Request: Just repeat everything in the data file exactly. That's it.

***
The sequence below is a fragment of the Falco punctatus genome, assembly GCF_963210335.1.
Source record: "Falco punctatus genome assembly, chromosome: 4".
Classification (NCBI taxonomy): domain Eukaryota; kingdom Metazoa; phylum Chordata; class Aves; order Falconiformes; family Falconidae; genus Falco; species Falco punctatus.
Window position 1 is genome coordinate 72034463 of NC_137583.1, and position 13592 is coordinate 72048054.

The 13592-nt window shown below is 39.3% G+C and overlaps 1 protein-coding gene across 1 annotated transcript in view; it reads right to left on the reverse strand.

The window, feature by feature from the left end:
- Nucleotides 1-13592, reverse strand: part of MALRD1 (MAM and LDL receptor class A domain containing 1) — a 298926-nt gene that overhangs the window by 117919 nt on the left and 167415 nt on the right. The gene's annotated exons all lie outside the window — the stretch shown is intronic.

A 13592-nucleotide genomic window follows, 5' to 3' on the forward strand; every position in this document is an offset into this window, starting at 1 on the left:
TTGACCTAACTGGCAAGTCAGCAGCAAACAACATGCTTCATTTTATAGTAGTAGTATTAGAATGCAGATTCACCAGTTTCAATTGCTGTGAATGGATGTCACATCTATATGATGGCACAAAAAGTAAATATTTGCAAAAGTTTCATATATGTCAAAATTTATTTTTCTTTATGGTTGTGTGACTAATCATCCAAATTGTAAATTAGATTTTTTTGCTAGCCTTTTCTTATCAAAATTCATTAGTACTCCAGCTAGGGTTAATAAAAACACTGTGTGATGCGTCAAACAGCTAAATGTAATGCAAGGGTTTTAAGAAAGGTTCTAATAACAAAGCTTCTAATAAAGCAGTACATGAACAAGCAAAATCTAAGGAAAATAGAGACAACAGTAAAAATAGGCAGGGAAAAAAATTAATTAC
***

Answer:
The sequence below is a fragment of the Falco punctatus genome, assembly GCF_963210335.1.
Source record: "Falco punctatus genome assembly, chromosome: 4".
Classification (NCBI taxonomy): domain Eukaryota; kingdom Metazoa; phylum Chordata; class Aves; order Falconiformes; family Falconidae; genus Falco; species Falco punctatus.
Window position 1 is genome coordinate 72034463 of NC_137583.1, and position 13592 is coordinate 72048054.

The 13592-nt window shown below is 39.3% G+C and overlaps 1 protein-coding gene across 1 annotated transcript in view; it reads right to left on the reverse strand.

The window, feature by feature from the left end:
- Nucleotides 1-13592, reverse strand: part of MALRD1 (MAM and LDL receptor class A domain containing 1) — a 298926-nt gene that overhangs the window by 117919 nt on the left and 167415 nt on the right. The gene's annotated exons all lie outside the window — the stretch shown is intronic.

A 13592-nucleotide genomic window follows, 5' to 3' on the forward strand; every position in this document is an offset into this window, starting at 1 on the left:
TTGACCTAACTGGCAAGTCAGCAGCAAACAACATGCTTCATTTTATAGTAGTAGTATTAGAATGCAGATTCACCAGTTTCAATTGCTGTGAATGGATGTCACATCTATATGATGGCACAAAAAGTAAATATTTGCAAAAGTTTCATATATGTCAAAATTTATTTTTCTTTATGGTTGTGTGACTAATCATCCAAATTGTAAATTAGATTTTTTTGCTAGCCTTTTCTTATCAAAATTCATTAGTACTCCAGCTAGGGTTAATAAAAACACTGTGTGATGCGTCAAACAGCTAAATGTAATGCAAGGGTTTTAAGAAAGGTTCTAATAACAAAGCTTCTAATAAAGCAGTACATGAACAAGCAAAATCTAAGGAAAATAGAGACAACAGTAAAAATAGGCAGGGAAAAAAATTAATTAC